Always the first little narcissi to flower in winter, these lemon hoop petticoats are pretty as a picture at the moment. I guess they gained their common name because they resemble those wired underskirts from times past. The bright yellow bulbocodiums flower later in the season. In contrast, the citrinus are very early, coming out with the snowdrops. These are easy bulbs to grow. In fact this clump is naturalised in hard conditions where our gravel driveway meets an elevated concrete path – which is why the flowers show some splash and wear. There is no mollycoddling involved with them but they do need good drainage and full sun. N. bulbocodium is native to the south of France, Portugal and Spain so will occur naturally in relatively hard conditions. Given that the foliage is distinctly grassy in appearance, you just need to make sure you are not mowing it off in the early stages.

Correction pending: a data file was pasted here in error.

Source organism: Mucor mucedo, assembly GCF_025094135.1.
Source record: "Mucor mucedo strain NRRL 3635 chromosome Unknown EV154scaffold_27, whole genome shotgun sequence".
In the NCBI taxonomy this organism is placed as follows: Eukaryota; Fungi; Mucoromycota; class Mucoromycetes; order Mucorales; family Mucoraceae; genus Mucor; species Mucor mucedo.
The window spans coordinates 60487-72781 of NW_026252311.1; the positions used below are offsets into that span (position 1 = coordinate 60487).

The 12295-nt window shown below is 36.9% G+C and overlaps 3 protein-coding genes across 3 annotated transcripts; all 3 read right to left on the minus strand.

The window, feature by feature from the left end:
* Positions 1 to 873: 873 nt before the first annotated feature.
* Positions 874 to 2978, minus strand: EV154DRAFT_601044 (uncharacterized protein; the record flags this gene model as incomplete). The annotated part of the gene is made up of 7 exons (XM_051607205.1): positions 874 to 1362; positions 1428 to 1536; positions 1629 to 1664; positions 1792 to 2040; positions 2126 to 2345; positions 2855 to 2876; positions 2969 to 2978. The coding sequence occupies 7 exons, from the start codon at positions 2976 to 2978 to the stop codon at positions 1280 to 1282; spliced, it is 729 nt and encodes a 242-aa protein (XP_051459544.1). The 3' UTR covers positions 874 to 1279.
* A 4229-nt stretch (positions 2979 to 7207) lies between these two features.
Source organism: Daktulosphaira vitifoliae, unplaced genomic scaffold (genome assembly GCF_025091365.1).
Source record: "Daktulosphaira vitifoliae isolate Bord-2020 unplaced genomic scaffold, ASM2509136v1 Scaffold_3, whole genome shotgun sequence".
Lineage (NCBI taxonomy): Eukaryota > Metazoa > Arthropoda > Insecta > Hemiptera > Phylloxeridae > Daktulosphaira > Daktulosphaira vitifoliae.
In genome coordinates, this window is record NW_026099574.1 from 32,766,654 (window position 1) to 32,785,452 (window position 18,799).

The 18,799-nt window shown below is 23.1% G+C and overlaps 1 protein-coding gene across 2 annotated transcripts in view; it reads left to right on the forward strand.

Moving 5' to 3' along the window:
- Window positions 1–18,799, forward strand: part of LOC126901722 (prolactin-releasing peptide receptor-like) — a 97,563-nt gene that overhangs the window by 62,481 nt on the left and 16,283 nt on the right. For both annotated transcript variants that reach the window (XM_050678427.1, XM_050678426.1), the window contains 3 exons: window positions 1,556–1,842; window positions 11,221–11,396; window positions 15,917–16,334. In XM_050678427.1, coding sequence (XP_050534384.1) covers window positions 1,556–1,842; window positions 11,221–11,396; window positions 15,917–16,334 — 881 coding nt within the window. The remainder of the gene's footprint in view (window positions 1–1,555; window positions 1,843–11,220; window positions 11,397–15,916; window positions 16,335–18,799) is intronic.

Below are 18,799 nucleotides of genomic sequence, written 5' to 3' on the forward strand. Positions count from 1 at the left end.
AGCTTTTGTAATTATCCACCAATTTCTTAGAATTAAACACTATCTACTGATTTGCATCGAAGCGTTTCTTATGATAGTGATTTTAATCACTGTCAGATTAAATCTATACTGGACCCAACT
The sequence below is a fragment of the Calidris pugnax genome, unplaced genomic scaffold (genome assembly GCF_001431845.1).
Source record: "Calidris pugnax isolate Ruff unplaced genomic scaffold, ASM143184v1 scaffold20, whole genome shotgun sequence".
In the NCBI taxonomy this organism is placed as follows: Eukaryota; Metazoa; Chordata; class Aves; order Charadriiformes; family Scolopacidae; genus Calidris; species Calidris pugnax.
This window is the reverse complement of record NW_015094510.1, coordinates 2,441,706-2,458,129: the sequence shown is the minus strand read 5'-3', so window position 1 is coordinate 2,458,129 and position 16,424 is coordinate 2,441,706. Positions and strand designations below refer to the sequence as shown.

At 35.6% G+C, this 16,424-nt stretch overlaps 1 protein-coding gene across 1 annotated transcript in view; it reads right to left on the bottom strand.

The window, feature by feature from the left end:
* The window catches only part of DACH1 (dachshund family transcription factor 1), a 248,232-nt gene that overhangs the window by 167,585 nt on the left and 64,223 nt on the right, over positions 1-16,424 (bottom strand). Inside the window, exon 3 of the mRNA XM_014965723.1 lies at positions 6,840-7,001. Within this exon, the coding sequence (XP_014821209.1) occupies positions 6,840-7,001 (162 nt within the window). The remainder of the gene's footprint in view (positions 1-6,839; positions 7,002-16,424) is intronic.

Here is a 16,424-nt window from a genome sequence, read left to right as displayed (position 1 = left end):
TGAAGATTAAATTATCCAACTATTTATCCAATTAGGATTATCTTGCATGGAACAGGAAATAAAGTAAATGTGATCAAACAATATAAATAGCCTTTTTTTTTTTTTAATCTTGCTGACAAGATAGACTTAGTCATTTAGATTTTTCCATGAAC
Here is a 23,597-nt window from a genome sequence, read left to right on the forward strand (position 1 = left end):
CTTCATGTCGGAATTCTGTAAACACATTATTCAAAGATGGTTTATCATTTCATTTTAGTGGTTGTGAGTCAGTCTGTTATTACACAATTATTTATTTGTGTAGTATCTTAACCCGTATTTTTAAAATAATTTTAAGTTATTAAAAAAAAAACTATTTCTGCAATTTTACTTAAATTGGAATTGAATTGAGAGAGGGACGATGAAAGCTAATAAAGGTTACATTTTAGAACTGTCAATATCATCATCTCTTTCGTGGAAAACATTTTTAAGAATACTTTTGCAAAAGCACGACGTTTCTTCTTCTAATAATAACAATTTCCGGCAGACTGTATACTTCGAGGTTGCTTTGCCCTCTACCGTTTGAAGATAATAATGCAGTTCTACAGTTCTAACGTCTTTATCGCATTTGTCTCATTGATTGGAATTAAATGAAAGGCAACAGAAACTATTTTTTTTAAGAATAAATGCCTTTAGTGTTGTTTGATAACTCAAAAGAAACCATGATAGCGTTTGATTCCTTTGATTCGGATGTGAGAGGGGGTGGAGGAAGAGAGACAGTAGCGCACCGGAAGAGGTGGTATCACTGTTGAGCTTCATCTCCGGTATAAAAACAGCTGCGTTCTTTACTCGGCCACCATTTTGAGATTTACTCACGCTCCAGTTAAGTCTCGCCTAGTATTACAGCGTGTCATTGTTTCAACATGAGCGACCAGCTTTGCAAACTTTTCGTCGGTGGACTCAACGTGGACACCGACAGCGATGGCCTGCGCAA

Daffodils go far beyond the common big King Alfred types and we like a range of them so we can have them in flower for many months. We prefer earlier flowering ones overall because they are generally finished by the time the dreaded narcissi fly is on the wing. It lays its eggs in the crown of the foliage and each bulb becomes home to one fly larvae (big, fat creamy grub) which spends a year sustaining itself by eating the bulb from the inside out, only to metamorphose and repeat the cycle. A breeder told me that narcissi only need 65 days of growth to build up strength in the bulb for next year’s flowering so you can remove foliage early if you need to beat the fly. We also favour the littlies, the dwarf varieties, which are much more compact and showy in the garden.
Bulbocodiums increase readily by division and some will set viable seed.
First published in the Waikato Times and reprinted here with their permission.